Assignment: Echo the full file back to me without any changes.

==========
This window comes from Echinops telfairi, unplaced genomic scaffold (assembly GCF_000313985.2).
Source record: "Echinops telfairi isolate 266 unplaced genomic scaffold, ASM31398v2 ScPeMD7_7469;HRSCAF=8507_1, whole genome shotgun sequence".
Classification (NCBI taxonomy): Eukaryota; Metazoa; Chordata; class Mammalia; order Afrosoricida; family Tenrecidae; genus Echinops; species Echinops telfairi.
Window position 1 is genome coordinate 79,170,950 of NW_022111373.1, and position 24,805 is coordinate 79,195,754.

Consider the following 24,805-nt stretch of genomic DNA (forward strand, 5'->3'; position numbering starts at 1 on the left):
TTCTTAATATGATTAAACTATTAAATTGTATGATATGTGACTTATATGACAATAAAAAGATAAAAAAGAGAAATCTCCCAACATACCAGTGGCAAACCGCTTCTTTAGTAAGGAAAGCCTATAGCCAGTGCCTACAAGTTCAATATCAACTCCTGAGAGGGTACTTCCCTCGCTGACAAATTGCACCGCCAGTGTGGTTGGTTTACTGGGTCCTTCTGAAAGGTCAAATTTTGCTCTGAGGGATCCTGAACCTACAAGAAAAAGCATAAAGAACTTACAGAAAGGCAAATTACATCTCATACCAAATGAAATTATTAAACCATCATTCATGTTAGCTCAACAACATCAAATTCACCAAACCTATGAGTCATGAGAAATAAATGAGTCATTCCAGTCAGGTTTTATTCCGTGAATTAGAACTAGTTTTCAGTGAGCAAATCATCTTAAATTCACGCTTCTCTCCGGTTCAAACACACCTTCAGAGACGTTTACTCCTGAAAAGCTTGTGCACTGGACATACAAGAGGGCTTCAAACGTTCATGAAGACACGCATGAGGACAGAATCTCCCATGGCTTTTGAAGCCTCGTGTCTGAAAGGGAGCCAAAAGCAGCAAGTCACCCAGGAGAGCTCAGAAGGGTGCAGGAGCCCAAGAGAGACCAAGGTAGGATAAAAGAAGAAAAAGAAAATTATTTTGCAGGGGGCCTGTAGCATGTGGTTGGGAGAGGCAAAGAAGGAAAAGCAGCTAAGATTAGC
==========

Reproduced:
This window comes from Echinops telfairi, unplaced genomic scaffold (assembly GCF_000313985.2).
Source record: "Echinops telfairi isolate 266 unplaced genomic scaffold, ASM31398v2 ScPeMD7_7469;HRSCAF=8507_1, whole genome shotgun sequence".
Classification (NCBI taxonomy): Eukaryota; Metazoa; Chordata; class Mammalia; order Afrosoricida; family Tenrecidae; genus Echinops; species Echinops telfairi.
Window position 1 is genome coordinate 79,170,950 of NW_022111373.1, and position 24,805 is coordinate 79,195,754.

Consider the following 24,805-nt stretch of genomic DNA (forward strand, 5'->3'; position numbering starts at 1 on the left):
TTCTTAATATGATTAAACTATTAAATTGTATGATATGTGACTTATATGACAATAAAAAGATAAAAAAGAGAAATCTCCCAACATACCAGTGGCAAACCGCTTCTTTAGTAAGGAAAGCCTATAGCCAGTGCCTACAAGTTCAATATCAACTCCTGAGAGGGTACTTCCCTCGCTGACAAATTGCACCGCCAGTGTGGTTGGTTTACTGGGTCCTTCTGAAAGGTCAAATTTTGCTCTGAGGGATCCTGAACCTACAAGAAAAAGCATAAAGAACTTACAGAAAGGCAAATTACATCTCATACCAAATGAAATTATTAAACCATCATTCATGTTAGCTCAACAACATCAAATTCACCAAACCTATGAGTCATGAGAAATAAATGAGTCATTCCAGTCAGGTTTTATTCCGTGAATTAGAACTAGTTTTCAGTGAGCAAATCATCTTAAATTCACGCTTCTCTCCGGTTCAAACACACCTTCAGAGACGTTTACTCCTGAAAAGCTTGTGCACTGGACATACAAGAGGGCTTCAAACGTTCATGAAGACACGCATGAGGACAGAATCTCCCATGGCTTTTGAAGCCTCGTGTCTGAAAGGGAGCCAAAAGCAGCAAGTCACCCAGGAGAGCTCAGAAGGGTGCAGGAGCCCAAGAGAGACCAAGGTAGGATAAAAGAAGAAAAAGAAAATTATTTTGCAGGGGGCCTGTAGCATGTGGTTGGGAGAGGCAAAGAAGGAAAAGCAGCTAAGATTAGC